Thoughts from an Englishman on the Fourth of July
As we celebrate the Fourth of July, I can't help but reflect upon how grateful I am to be an American citizen. I was born in Britain, but chose to become a naturalized citizen of the United States in 1980.
When I first came to the States in 1971, the difference between here and England was palpable. I felt the openness and optimism of the country and a great sense of freedom and room to move, and the very real sense of possibility and potential. I could feel it and taste it, and I wanted to become a part of it, and so I did!
It didn’t take long for me to realize that the love of animals that I brought with me was matched by many Americans and shared by my new friends in this country.
Also, coming as I do from across the pond, I tend to notice things that others might take for granted. The generosity and friendliness of Americans, for example, is real, as is a basic fair-mindedness and sense of justice. In fact, as we celebrate this time of year, we also remember that this country is founded upon those principles.
And it is the essential fair-mindedness of the United States and the American public that gives me so much hope and enthusiasm for the future of our no-kill movement. No-kill is, after all, a question of fairness and justice, as it is neither fair nor just that millions of our best friends are dying in our nation's shelters, especially when the overwhelming number of Americans see their pets as a part of their family.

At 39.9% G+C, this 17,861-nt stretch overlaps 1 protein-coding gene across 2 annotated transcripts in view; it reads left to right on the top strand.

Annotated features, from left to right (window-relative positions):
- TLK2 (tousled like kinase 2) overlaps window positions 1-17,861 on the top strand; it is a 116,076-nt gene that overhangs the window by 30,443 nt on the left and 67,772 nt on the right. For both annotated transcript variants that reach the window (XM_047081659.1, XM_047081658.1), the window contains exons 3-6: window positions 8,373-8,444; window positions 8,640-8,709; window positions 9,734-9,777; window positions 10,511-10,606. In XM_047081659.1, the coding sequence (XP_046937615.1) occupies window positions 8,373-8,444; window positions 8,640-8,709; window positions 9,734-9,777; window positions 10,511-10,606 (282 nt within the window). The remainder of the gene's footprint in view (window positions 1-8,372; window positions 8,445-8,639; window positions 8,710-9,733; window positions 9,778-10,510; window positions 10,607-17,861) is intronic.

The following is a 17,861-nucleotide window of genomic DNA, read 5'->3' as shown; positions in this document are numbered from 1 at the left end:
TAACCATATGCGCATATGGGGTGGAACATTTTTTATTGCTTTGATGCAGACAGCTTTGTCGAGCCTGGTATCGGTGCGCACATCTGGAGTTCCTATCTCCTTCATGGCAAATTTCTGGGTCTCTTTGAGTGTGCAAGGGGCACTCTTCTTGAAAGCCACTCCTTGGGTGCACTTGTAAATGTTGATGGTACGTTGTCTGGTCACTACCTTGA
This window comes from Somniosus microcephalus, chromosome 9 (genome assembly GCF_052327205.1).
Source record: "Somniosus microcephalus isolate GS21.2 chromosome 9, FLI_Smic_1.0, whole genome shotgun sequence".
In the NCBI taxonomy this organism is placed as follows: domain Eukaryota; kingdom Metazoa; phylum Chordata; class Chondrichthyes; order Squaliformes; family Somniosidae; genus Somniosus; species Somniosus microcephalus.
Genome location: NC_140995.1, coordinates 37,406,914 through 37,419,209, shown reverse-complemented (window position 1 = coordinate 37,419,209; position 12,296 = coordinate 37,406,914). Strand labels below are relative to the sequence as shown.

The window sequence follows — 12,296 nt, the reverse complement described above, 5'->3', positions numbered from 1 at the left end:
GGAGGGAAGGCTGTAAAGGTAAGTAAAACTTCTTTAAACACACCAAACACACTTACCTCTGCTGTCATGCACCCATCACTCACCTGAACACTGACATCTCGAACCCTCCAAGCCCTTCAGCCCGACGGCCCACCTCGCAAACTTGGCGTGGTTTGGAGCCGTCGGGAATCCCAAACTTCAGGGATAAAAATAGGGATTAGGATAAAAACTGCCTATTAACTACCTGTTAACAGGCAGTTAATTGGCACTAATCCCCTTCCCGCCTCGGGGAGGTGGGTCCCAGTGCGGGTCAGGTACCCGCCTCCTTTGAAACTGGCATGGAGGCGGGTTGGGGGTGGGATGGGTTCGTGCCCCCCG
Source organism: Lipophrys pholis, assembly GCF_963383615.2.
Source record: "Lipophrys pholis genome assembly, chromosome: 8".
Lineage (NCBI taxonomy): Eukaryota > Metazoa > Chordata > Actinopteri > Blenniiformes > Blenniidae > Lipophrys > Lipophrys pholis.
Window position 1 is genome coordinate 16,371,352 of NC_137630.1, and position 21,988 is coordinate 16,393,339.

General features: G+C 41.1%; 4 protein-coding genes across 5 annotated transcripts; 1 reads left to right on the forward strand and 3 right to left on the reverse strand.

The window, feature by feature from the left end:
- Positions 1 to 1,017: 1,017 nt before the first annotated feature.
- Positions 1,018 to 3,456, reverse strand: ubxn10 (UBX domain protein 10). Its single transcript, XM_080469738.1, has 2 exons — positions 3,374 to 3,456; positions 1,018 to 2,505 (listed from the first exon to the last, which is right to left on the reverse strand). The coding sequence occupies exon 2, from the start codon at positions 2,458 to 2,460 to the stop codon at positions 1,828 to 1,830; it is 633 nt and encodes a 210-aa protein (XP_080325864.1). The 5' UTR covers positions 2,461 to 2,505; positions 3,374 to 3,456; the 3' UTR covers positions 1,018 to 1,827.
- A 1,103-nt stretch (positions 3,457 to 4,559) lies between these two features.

However, we don't need to interpret cultural traits to be optimistic about ending the killing of shelter pets. When I and the other co-founders of Best Friends broke ground on the Sanctuary in the desert of Southern Utah in 1984, over 17 million animals were dying in our nation's shelters. That number is now down to around 4 million, despite a human population increase of close to 90 million from then to now.
The progress in lifesaving that has been made over the last 30 years does not only reflect the sentiment of the American public. We carry with us a spirit of optimism and hope. A sense of confidence that we can achieve whatever we put our minds to. That progress in lifesaving is powered by the generosity of the majority of us who are just and fair-minded and who don't believe that household pets should be abandoned or killed.
The no-kill movement will succeed because it reflects the will of America and it is right. This week as we celebrate the 237th Fourth of July, I hope that you will join me in a commitment to realizing a great milestone in our country's history: the achievement of a no-kill country. I am more confident than ever that we will get there soon.
This is America; we can Save Them All!